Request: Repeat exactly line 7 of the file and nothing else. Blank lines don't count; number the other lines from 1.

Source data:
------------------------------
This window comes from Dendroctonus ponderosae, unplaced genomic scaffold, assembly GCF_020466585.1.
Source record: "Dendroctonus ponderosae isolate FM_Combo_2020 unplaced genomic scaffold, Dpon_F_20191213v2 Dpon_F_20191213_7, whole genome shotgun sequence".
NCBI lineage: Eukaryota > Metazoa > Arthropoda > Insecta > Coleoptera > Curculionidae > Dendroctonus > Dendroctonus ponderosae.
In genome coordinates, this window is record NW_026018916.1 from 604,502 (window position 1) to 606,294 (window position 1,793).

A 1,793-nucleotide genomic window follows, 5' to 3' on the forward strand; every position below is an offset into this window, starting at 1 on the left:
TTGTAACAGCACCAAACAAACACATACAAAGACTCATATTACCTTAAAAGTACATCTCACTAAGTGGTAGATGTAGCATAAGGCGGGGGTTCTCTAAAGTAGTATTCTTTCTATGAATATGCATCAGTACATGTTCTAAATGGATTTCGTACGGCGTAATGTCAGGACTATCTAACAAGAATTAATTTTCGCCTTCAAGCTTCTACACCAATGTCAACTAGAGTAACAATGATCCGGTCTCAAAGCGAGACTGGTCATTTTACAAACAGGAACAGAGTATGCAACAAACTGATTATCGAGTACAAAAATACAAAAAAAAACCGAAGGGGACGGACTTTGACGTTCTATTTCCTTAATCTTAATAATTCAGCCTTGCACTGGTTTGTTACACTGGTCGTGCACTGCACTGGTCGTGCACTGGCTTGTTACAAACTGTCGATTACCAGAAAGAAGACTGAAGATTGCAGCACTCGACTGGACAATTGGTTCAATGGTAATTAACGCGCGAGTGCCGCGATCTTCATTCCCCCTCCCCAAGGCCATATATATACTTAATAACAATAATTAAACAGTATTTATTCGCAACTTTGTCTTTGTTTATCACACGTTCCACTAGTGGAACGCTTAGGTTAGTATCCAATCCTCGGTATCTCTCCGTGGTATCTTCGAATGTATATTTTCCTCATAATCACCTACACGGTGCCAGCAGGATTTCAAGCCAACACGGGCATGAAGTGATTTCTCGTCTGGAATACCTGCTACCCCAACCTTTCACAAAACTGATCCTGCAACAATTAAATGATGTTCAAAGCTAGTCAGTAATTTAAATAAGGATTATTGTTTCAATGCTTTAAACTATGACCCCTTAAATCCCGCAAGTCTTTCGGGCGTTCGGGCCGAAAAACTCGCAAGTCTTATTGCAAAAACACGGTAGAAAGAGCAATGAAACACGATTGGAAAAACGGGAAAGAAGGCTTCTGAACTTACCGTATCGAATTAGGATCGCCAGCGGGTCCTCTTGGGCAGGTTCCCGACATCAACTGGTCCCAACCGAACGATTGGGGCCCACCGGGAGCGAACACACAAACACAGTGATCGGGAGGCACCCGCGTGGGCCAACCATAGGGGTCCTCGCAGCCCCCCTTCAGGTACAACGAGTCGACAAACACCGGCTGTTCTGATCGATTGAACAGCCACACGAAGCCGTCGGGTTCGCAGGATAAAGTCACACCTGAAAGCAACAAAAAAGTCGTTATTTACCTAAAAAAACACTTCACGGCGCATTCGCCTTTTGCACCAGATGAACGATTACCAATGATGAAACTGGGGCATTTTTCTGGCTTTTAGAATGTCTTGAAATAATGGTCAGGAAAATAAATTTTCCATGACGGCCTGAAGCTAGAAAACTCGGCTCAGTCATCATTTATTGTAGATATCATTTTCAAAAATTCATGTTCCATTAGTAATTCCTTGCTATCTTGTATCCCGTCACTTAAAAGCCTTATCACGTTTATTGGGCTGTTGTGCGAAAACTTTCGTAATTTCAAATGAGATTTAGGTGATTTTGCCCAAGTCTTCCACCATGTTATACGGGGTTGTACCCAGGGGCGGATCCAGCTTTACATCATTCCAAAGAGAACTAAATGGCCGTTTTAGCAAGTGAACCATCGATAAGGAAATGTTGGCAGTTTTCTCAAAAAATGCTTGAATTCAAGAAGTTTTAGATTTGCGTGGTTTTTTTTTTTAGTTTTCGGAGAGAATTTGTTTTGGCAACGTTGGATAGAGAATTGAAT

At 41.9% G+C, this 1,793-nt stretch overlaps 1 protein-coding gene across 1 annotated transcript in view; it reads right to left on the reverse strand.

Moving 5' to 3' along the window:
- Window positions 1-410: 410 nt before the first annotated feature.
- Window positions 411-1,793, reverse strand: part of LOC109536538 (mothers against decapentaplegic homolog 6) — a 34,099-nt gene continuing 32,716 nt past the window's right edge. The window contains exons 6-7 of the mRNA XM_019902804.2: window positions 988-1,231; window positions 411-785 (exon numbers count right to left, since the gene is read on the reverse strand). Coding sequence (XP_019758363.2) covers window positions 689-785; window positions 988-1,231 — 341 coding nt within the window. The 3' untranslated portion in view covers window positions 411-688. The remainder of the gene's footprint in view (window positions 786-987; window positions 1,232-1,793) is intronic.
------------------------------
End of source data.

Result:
At 41.9% G+C, this 1,793-nt stretch overlaps 1 protein-coding gene across 1 annotated transcript in view; it reads right to left on the reverse strand.